I guess I interpret the values of the left and the lessons of recent times a little differently from how they do. There’s a long history on the left of being dead wrong. The great causes of the left are, or ought to be, the struggle against economic oppression and the struggle against certain kinds of social oppression. The great cause ought to be the struggle against totalitarian movements—the worst political plague of the last century. From my point of view, the struggle against fascism and the struggle against communism, these are really parts of the same campaign. Of course, I’m talking about the anti-totalitarian left, which is not the same as the conventional left. From the point of view of the anti-totalitarian left, the United States has sometimes been wrong and sometimes been right, and sometimes the United States has managed to be right and wrong at the same time, which means that we ought to get into the political fight and do what we can to set the country on a better course.

Which of the two lefts, your left or theirs, do you think the generation of 1968 gave more steam to?

Well, the story that I tell is about people who came up in the conventional radicalism of the Sixties and evolved in an anti-totalitarian direction. I describe a number of people in Western Europe, in France, in Germany, plus Poland and a few other places—well-known people, well-regarded, people with a lot of admirers, who are, in my judgment, representative of a lot of other people in other parts of the world. I think that these people have developed a distinctive politics, a new politics of the left, and this distinctive new politics is not what you see in the old-fashioned, orthodox left. But you can see it in my book—the modern anti-totalitarian left that came out of the radicalism of 1968.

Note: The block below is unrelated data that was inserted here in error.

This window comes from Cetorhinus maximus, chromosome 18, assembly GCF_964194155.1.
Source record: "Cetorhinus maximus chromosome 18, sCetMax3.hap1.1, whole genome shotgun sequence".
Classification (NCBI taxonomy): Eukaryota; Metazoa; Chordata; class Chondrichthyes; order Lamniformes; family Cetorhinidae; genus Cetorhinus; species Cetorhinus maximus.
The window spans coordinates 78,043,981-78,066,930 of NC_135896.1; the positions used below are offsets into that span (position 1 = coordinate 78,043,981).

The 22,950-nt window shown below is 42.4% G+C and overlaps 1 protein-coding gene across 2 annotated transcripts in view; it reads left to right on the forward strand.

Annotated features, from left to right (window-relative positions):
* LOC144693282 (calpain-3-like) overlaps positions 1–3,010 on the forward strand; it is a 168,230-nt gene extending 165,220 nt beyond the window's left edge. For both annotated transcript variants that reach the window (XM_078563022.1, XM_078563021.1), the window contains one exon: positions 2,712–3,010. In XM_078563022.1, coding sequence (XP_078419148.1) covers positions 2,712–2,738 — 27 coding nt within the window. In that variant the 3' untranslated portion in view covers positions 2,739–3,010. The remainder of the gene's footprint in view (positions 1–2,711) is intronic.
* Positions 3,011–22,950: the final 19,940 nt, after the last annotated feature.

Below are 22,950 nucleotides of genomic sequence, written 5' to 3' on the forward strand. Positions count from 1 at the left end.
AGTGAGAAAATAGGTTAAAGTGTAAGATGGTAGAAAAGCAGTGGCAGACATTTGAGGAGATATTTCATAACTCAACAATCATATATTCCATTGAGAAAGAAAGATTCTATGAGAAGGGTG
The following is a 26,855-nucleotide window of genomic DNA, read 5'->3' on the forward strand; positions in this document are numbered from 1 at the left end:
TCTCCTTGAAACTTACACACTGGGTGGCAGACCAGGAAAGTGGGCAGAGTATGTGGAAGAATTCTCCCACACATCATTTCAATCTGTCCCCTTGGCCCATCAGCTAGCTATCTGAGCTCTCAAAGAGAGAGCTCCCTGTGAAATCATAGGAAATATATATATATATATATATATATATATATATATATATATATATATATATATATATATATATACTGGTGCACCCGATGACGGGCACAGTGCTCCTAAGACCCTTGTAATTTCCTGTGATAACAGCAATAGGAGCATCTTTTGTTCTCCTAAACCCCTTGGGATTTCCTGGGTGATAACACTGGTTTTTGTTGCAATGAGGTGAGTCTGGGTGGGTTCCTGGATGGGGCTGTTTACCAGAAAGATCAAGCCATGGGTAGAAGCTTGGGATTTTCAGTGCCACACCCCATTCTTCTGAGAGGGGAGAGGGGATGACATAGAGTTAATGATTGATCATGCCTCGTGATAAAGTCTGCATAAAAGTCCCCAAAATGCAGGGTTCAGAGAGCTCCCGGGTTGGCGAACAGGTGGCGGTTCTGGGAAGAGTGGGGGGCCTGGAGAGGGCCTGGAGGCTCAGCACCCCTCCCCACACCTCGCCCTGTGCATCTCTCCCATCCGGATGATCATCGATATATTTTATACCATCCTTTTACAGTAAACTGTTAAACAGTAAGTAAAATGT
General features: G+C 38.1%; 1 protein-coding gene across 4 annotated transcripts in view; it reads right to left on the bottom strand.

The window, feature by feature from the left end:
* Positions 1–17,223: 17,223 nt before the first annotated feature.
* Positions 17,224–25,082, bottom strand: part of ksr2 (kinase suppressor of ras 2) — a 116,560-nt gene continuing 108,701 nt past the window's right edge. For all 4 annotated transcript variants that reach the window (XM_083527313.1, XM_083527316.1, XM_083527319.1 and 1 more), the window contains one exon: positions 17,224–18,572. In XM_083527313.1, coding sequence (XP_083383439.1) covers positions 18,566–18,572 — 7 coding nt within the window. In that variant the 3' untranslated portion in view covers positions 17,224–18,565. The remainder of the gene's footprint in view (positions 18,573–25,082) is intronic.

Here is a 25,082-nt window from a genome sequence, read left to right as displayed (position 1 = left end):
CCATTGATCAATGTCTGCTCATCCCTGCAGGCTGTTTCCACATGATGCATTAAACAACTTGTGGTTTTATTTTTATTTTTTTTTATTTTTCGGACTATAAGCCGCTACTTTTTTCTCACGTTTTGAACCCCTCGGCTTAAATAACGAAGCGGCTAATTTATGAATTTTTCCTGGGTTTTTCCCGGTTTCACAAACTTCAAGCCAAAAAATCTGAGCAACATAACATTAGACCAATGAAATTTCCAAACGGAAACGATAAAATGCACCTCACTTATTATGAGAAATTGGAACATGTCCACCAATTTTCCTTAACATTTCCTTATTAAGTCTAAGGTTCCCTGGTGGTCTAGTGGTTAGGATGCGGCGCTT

The German newspaper Der Spiegel reported that Bill Clinton had said that he stayed up all night reading your book.

Yes, think of that! The book has already come out in Germany. It’s going to come out in seven languages altogether, apart from English, and this is going to be interesting to see. The fact it’s coming out in so many languages reflects, I think, how representative is my story. I write about particular individuals, but I think that readers in different parts of the world are going to be able to identify with those particular individuals—the modern, new-style leftists, who have had to put up a fight against the old-fashioned left. A complicated story.

Do you think Bill Clinton would fit into the trajectory that your European subjects followed?

In a small way, I suppose so. Clinton was never a genuine leftist or a militant, but I think that he went through aspects of this evolution. He entered political life by organizing against the war in Vietnam as a student, and then by working for George McGovern back in 1972, and the impulse back then among liberals and leftists was to oppose the very idea of American interventions elsewhere in the world. Yet Clinton is the president who led the most successful of modern American interventions, especially in the Balkans. He was too slow about it, but when he got himself mobilized, he did show how that sort of thing could be done. So he did go through an evolution. It’s a dreadful shame that we have such an inept and foolish administration right now, which has shown itself incapable of profiting from any of Clinton’s lessons or deploying the skills that he deployed.

You were a student radical in the Sixties. Did you follow a similar ideological trajectory as your book’s subjects?

I did. My book is not about me, but I think I’ve been able to understand the evolution of the people I do write about from the inside, so to speak. I think I understand their inner motivations, even if they are Europeans and I am not.

What was your evolution?

Oh, as a kid I was an agitator in Students for a Democratic Society, which was the big left-wing student organization in the later Sixties. I played my tiny foot soldier’s role in some of the civil rights agitations and in the antiwar movement. But when a lot of other people began to take up an enthusiasm for Marxism-Leninism and that sort of thing (which no one admits having done today, but it was big, in its day), I was turned off. Like a lot of people of my generation, I was moved by the dissidents in Eastern Europe in the Seventies and Eighties. Those people made a revolution, and I thought and think they were great.